Not gonna lie. This was a nightgown. There's something about (irony maybe) taking a picture of myself in a nightgown while wearing my own pj's underneath. It's certainly a generational experience, that's for sure. This fabric was "well loved". It was faded, thin and very see-through. I am also pretty sure that it was handmade - the stitches were obviously hand sewn, and after trying to sew the fabric myself I can certainly tell why.
First thing I did was try to take out the bib in the front. My original intention was to take the bib out and leave the lace - I'm a sucker for lace. I don't know if I just wasn't paying attention (likely), or if the bib and the lace were just not feeling the garment anymore, but when I started seam ripping the entire front panel fell off the back. If not for the side seams, the whole nightgown would have fallen into 2 pieces.
So this is when I had my "make it work" Tim moment (yes, I have been watching Project Runway). I looked down and saw myself wearing one of my favorite shirts - a basic from H&M. So, I took off my shirt, plopped it on the nightgown and used it as a pattern.
I pinned up the sides and took it in. This was mess-up numero dos: I didn't take into consideration that the H&M shirt was made out of stretchy fabric and the nightgown fabric was definitely not. Therefore... it was very very tight. To fix this issue, I chopped off the bottom so it was no longer a dress. I tried on the new shirt/nightgown, and it was still a bit tight, but I knew I could fix it when I was hemming it up.
So then I still had the problem of the top of the front of the shirt being completely separate from the top of the back of the shirt. This was my second "make it work" moment. I ended up taking the extra fabric from the side seams that I cut off and measured how long I had to make them to make them into straps. I then put right sides of the fabric together, sewed up the seam and turned it inside out to make "tubes". I then sewed the tubes to the front and the back of the shirt to create straps. It was by no means even... but it worked and at least now I had something resembling a full shirt.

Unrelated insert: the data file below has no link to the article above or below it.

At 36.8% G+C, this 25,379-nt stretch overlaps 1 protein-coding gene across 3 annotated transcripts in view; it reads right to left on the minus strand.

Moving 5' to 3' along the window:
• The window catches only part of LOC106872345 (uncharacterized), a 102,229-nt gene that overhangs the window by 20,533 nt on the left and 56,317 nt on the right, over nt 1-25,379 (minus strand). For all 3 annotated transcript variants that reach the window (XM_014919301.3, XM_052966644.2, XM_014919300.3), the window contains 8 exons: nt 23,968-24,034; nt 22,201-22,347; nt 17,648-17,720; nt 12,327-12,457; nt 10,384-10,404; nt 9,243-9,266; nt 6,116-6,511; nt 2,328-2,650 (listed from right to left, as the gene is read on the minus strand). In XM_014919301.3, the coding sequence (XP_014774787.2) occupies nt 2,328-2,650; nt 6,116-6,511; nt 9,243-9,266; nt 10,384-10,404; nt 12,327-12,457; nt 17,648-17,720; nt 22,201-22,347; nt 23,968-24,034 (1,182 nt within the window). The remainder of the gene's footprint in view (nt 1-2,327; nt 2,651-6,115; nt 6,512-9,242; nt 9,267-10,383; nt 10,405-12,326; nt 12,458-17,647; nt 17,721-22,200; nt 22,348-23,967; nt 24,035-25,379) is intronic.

Then I got to the problem of having to hem all of my raw edges. So far, every time I've sewn this fabric it has bunched like crazy. This shirt was small enough that I certainly didn't need any more "bunching" going on. More bunching would have made a shirt more in the size of my thirteen year old niece rather than myself. So what did I do? I turned to my good old Liquid Stitch a la this post. I "stitched" all the raw edges on the back, the arms and the front, and then I "stitched" the entire bottom hem as well. My hands were stark white and sticky as hell when I was finished. I also remembered why I was not all that partial to Liquid Stitch before - it creates a very stiff hem. The shirt no longer "swayed" as a normal cotton fabric would. I'm hoping after the mandatory 24 hour drying period, it'll have a bit more movement to it.
I also should mention, when I put on the straps, I decided to keep a bit of fabric in between the straps in the front to create a type of cowl neck. I was hoping it would drape down a bit and show off the cami's that I always wear under my shirts (which often include lace) so I thought this would be very pretty. Between the Liquid Stitch and the too-little amount of fabric that I left in between the straps, that baby was by no means draping and definitely had no resemblance of a cowl neck. See for yourself:
So it wasn't horrible - but it sure wasn't awesome. And the fact that my husband straight up laughed at me when I showed him didn't quite boost my confidence. So in a "quick fix" method, I cut from the neck down about 2 inches, "Liquid Stitched" it down and created my go-to v-neck. After I did this - the whole shirt was WAY better.
So here's the final product. My plan is to wear this to work with a pink sweater on top for Valentine's Day tomorrow. We don't have many plans - and I'm extremely okay with that - so it'll be nice and festive and I won't have to do much else. Plans = solidified.
What Did I Learn: 1) Stop buying thin fabrics. I always think the Liquid Stitch is a good idea - and I never turn out to be right. 2) Leave myself a seam allowance and stop getting antsy with the scissors. Or at least try it on before I start chopping out excess fabric. 3. I definitely bought the wrong bobbins. When I use the ones that come with my machine I have absolutely no problem. When I tried to use the bobbins that I bought... horror. Thread went everywhere, the bobbin kept on falling out of it's little case, and it only puts about half the amount of thread on the bobbin when I thread it (is that what that's called?) I'll have to make another trip to Joann's... and I'll probably have to drag that damn instruction manual along.
Happy Valentine's Day, friends!